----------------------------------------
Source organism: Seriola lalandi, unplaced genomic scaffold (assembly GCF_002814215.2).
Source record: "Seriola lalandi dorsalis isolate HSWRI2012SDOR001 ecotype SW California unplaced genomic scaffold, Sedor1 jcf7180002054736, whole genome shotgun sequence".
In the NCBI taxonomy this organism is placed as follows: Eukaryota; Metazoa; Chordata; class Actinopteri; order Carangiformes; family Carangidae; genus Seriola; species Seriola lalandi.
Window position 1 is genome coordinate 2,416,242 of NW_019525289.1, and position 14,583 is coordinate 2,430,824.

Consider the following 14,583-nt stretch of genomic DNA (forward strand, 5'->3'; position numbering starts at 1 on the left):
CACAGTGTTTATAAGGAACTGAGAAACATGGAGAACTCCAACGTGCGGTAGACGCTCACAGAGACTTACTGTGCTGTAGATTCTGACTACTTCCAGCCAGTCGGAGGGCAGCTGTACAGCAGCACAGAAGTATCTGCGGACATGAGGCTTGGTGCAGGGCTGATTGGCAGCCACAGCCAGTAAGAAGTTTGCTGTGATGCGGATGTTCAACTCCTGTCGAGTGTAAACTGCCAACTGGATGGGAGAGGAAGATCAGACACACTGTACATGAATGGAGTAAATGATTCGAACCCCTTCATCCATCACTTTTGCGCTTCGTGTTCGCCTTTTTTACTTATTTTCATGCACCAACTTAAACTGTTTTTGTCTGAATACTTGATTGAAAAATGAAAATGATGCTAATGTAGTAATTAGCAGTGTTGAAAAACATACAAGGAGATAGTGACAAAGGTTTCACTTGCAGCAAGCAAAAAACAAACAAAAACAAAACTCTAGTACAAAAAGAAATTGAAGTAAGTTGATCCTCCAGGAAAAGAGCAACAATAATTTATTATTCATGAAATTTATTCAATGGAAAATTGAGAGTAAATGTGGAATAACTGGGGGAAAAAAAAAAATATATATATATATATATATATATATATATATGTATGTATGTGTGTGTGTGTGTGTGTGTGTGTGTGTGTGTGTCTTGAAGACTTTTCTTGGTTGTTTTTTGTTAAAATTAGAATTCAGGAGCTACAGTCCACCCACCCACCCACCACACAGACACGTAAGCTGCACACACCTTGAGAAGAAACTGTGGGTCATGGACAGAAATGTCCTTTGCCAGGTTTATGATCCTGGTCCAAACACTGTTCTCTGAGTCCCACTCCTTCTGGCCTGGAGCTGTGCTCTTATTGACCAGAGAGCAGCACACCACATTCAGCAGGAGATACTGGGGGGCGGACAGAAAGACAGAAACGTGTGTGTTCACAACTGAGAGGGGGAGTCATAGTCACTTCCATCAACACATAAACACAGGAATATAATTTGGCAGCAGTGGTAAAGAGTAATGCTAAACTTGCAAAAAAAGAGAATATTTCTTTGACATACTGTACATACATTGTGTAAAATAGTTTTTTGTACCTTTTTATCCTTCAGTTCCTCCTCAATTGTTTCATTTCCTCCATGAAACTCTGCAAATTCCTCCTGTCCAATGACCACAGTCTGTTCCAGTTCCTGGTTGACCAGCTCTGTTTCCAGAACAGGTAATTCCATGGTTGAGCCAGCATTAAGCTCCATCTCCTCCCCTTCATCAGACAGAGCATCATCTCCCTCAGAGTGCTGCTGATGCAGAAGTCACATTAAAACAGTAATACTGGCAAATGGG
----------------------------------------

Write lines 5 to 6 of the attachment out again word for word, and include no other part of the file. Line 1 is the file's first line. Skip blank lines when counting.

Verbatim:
Consider the following 14,583-nt stretch of genomic DNA (forward strand, 5'->3'; position numbering starts at 1 on the left):
CACAGTGTTTATAAGGAACTGAGAAACATGGAGAACTCCAACGTGCGGTAGACGCTCACAGAGACTTACTGTGCTGTAGATTCTGACTACTTCCAGCCAGTCGGAGGGCAGCTGTACAGCAGCACAGAAGTATCTGCGGACATGAGGCTTGGTGCAGGGCTGATTGGCAGCCACAGCCAGTAAGAAGTTTGCTGTGATGCGGATGTTCAACTCCTGTCGAGTGTAAACTGCCAACTGGATGGGAGAGGAAGATCAGACACACTGTACATGAATGGAGTAAATGATTCGAACCCCTTCATCCATCACTTTTGCGCTTCGTGTTCGCCTTTTTTACTTATTTTCATGCACCAACTTAAACTGTTTTTGTCTGAATACTTGATTGAAAAATGAAAATGATGCTAATGTAGTAATTAGCAGTGTTGAAAAACATACAAGGAGATAGTGACAAAGGTTTCACTTGCAGCAAGCAAAAAACAAACAAAAACAAAACTCTAGTACAAAAAGAAATTGAAGTAAGTTGATCCTCCAGGAAAAGAGCAACAATAATTTATTATTCATGAAATTTATTCAATGGAAAATTGAGAGTAAATGTGGAATAACTGGGGGAAAAAAAAAAATATATATATATATATATATATATATATATATGTATGTATGTGTGTGTGTGTGTGTGTGTGTGTGTGTGTGTGTCTTGAAGACTTTTCTTGGTTGTTTTTTGTTAAAATTAGAATTCAGGAGCTACAGTCCACCCACCCACCCACCACACAGACACGTAAGCTGCACACACCTTGAGAAGAAACTGTGGGTCATGGACAGAAATGTCCTTTGCCAGGTTTATGATCCTGGTCCAAACACTGTTCTCTGAGTCCCACTCCTTCTGGCCTGGAGCTGTGCTCTTATTGACCAGAGAGCAGCACACCACATTCAGCAGGAGATACTGGGGGGCGGACAGAAAGACAGAAACGTGTGTGTTCACAACTGAGAGGGGGAGTCATAGTCACTTCCATCAACACATAAACACAGGAATATAATTTGGCAGCAGTGGTAAAGAGTAATGCTAAACTTGCAAAAAAAGAGAATATTTCTTTGACATACTGTACATACATTGTGTAAAATAGTTTTTTGTACCTTTTTATCCTTCAGTTCCTCCTCAATTGTTTCATTTCCTCCATGAAACTCTGCAAATTCCTCCTGTCCAATGACCACAGTCTGTTCCAGTTCCTGGTTGACCAGCTCTGTTTCCAGAACAGGTAATTCCATGGTTGAGCCAGCATTAAGCTCCATCTCCTCCCCTTCATCAGACAGAGCATCATCTCCCTCAGAGTGCTGCTGATGCAGAAGTCACATTAAAACAGTAATACTGGCAAATGGG